That last point is both an important part of and an effective critique of contemporary identity. Identity is both given and created, unassailable and malleable. My parents, my birthplace, my upbringing, and my social circumstances will all affect my identity. White, male, pseudo-Catholic (for so I was born) were and are all parts of how I have come to understand who I am now and where I come from. Some of that is inescapable. Whiteness cannot be dyed away, nor can my experience of my position as a white person be changed. Undeniably, it carries some privileges. That said, whiteness means different things in different places: in China and Africa an oddity, in America a privileged existence. My born pseudo-secularity has also been an advantage, placing me both within and outside the sphere of my peers, both ir- and religious. I have both the lexica of the lunchroom and the Mass. At the same time, I have inborn desires I have had to release, modify, even control. I feel a vocation to academia, a difficult place for a Christian. Likewise, I know to which sins I am predisposed; I have seen the fleeting gratification they bring and the ultimate sadness and isolation they foreshadow. What feels right is not always what is right.
And that is where the Catholic notion of identity is most enlightening: we are political animals, created in the image of a God who both blesses us and demands of us. Dolezal is right that she should assert aspects of her identity; she is wrong to assert them in a way that privileges the individual over the communal. Her successor is right to emphasize that one cannot simply claim an identity and pretend to it; she is wrong in the implication that blackness can be adjudged monolithically. A Catholic anthropology embraces this complex nexus of relations. Born to lead in service, to die to ourselves to gain true life, to give everything lovingly to a world likely to hate. Identity is not so easily reducible or formulable as we normally think. As Edith Stein, a woman caught between seemingly contradictory identities: Jewish, Christian, nun, and philosopher, wrote:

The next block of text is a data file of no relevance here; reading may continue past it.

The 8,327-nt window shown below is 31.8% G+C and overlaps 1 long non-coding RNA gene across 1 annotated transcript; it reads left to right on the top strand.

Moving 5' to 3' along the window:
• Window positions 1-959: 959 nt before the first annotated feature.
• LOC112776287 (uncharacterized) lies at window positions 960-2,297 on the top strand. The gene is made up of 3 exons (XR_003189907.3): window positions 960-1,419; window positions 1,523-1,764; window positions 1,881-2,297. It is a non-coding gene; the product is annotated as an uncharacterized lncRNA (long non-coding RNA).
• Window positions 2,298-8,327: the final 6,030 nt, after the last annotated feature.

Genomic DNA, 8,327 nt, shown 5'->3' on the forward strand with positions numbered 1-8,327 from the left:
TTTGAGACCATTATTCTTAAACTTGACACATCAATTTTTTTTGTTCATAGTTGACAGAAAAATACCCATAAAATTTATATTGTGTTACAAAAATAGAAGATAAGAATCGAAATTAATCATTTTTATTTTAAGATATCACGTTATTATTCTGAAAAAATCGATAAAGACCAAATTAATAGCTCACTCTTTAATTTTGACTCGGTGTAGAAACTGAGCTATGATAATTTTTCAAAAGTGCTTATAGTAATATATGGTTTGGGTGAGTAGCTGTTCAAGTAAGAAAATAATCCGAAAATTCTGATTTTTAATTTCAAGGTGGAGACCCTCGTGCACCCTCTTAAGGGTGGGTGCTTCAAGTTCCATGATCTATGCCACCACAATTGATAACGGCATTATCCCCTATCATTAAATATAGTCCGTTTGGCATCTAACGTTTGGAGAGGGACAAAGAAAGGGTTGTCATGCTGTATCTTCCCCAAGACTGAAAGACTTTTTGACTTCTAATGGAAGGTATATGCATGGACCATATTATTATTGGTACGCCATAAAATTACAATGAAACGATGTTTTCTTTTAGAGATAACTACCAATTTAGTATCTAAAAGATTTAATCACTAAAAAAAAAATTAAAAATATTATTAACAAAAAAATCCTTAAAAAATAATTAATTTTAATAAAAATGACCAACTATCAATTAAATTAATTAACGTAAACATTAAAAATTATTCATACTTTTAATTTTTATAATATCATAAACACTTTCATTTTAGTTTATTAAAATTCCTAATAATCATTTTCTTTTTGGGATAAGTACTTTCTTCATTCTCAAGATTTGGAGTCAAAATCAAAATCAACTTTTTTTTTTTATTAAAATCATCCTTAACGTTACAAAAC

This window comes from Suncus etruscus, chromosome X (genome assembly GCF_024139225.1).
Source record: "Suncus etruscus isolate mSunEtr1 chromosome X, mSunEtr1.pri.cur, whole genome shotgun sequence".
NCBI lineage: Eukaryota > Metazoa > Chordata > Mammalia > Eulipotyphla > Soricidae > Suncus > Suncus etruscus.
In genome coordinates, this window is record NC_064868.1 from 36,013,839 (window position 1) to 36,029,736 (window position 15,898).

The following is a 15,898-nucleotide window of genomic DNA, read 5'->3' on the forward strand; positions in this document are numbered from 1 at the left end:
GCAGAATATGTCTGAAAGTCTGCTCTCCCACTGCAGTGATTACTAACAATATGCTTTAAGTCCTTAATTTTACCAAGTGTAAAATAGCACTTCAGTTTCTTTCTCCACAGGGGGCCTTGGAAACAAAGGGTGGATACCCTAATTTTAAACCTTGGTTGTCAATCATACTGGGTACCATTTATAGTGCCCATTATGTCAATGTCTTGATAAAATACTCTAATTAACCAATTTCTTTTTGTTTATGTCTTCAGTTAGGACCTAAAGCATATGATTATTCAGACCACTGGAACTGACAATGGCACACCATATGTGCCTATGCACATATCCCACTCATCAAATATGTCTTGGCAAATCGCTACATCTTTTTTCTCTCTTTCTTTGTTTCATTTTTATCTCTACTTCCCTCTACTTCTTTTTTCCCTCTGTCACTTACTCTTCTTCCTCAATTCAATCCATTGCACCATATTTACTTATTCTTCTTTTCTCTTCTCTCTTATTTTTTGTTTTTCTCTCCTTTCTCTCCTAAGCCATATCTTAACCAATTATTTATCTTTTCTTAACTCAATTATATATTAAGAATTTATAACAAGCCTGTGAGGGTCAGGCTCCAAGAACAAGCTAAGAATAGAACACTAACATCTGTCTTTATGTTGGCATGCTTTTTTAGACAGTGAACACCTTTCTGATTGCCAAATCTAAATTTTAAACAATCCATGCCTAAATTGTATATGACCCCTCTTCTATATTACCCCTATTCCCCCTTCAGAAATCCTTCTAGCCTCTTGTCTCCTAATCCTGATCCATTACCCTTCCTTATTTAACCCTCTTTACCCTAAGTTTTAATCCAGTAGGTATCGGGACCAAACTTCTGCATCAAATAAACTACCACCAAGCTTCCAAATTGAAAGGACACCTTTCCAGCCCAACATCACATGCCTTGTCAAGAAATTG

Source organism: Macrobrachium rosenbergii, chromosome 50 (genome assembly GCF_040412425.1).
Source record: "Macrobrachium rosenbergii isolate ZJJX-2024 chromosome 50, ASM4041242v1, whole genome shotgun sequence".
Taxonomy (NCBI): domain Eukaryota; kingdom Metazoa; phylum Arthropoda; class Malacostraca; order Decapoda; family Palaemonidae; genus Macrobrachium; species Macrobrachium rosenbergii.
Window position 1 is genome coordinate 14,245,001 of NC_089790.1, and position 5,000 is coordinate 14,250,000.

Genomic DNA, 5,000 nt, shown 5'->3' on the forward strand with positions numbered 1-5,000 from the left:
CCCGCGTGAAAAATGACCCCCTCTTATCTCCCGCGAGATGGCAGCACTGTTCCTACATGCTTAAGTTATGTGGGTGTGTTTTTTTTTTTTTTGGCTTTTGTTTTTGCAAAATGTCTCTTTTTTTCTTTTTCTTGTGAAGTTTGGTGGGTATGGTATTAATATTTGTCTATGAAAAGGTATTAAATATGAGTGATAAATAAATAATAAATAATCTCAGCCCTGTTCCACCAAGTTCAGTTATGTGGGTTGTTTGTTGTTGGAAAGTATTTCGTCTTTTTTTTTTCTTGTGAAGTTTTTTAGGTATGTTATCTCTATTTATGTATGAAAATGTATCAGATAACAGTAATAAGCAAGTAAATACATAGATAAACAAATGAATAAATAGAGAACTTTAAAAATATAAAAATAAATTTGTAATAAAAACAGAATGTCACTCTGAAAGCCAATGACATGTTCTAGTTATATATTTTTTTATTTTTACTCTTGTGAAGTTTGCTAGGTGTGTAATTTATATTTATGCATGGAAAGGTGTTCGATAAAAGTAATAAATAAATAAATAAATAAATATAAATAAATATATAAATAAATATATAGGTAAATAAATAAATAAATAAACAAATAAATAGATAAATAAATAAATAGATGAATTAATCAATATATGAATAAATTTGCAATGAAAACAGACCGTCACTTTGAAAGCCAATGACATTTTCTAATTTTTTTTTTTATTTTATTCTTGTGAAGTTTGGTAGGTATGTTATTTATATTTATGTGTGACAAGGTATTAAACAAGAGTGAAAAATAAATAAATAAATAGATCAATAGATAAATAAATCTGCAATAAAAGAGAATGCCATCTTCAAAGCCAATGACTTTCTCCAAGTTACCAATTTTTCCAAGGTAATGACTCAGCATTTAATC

The true Christian is not obliged to renounce the things of this world or to lessen his natural abilities. On the contrary, inasmuch as he incorporates them into his normal life in a disciplined manner, he develops and perfects them; he thereby ennobles the natural life itself, supplying efficacious values to it not only of the spiritual and eternal world but also of the material and earthly world.
An identity requires discipline and bravery, openness and insight. Witnessing this reality should itself be an aspect of Christian identity in our age.
Chase Padusniak is a doctoral student at Princeton University, where he specializes in medieval English literature.